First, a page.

August 1, 2001: Freshwater Bay to Chale
We were to spend two nights in Chale because we had not succeeded in making a reservation anywhere in the Freshwater Bay area. This meant that after a good night’s sleep in our motel rooms it would be necessary for us to return to Freshwater Bay – so that we could now walk back to our motel. But we had the luxury of not having to worry about moving our packs on this day.
At 8:30 we returned to the motel’s restaurant and had our breakfast. I never ordered the full English on this trip, sticking to a glass of juice, a bowl of Alpen, and either scrambled or poached eggs on toast. Harold did the same – often skipping the juice. There seemed to be only one or two additional units in occupancy at our motel and no one near us at all. I stood looking back down the coast on a cloudy morning – which nevertheless offered good visibility. You could see all the way to the end of the island and when you stood next to the fishpond the koi, sensing a meal, began to swim in great agitation.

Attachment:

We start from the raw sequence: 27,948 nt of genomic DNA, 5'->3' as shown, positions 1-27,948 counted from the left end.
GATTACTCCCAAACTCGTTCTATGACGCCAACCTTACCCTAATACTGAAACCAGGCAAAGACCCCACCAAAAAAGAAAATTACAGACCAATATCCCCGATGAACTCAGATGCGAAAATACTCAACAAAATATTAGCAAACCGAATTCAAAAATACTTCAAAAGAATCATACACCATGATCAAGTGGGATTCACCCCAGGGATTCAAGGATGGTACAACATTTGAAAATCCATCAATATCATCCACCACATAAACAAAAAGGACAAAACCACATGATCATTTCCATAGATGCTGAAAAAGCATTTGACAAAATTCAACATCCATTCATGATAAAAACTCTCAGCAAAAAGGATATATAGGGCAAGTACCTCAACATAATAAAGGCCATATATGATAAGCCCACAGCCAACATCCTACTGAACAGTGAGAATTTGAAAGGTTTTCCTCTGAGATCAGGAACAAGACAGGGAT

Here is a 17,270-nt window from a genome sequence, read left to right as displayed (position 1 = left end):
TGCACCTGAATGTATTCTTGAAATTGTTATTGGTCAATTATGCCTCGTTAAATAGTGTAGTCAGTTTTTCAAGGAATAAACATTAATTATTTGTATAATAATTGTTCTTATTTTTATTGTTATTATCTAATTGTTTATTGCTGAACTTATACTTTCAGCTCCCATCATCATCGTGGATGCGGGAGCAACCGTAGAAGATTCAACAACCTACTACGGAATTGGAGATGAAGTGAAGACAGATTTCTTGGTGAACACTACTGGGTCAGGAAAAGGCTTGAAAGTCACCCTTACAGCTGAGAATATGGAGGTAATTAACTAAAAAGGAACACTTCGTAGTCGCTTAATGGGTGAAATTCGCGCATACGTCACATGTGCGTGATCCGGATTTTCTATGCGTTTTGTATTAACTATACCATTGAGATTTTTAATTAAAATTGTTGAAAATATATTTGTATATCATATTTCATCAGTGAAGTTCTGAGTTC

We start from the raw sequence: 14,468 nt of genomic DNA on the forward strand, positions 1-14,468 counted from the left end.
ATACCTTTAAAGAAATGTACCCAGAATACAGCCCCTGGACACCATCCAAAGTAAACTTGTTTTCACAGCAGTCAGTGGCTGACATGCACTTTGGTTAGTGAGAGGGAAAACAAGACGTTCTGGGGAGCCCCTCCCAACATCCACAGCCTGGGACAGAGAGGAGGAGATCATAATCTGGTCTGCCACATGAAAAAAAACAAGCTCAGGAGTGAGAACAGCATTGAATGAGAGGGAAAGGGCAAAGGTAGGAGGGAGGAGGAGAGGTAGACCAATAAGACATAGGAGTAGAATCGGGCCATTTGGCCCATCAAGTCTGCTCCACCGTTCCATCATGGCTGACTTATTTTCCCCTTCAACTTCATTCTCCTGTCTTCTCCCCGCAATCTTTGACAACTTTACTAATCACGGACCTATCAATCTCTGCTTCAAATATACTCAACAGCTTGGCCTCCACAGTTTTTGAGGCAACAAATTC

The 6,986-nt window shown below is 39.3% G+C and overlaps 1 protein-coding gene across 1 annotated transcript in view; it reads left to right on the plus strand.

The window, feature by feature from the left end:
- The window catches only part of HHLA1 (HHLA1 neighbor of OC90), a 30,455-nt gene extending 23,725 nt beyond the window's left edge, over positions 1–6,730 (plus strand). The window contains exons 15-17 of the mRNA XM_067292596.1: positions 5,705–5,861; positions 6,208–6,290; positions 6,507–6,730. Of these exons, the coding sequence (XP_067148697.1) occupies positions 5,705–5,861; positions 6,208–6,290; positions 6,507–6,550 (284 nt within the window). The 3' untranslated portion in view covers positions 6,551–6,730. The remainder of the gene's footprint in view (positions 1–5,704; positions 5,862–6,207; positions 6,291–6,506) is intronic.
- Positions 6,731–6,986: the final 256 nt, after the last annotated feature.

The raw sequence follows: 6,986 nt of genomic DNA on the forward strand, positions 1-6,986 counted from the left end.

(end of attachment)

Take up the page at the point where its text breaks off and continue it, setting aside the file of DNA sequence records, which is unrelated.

One of the lessons to be learned from the previous day’s bus ride along the military road was that there were almost no places of refreshment on this stretch. So we had ordered packed lunches from the kitchens in the Clarendon and we now headed over to the hotel. Naturally they had forgotten about these objects and had to start from scratch. “What kind of sandwich would you like?” the receptionist asked. “I’d like roast beef,” Harold responded. “We don’t do roast beef,” was the reply. At this point the Wight House bar menu was produced and I chose honey roast ham while Harold settled for cheese and tomato. All of this took fifteen minutes.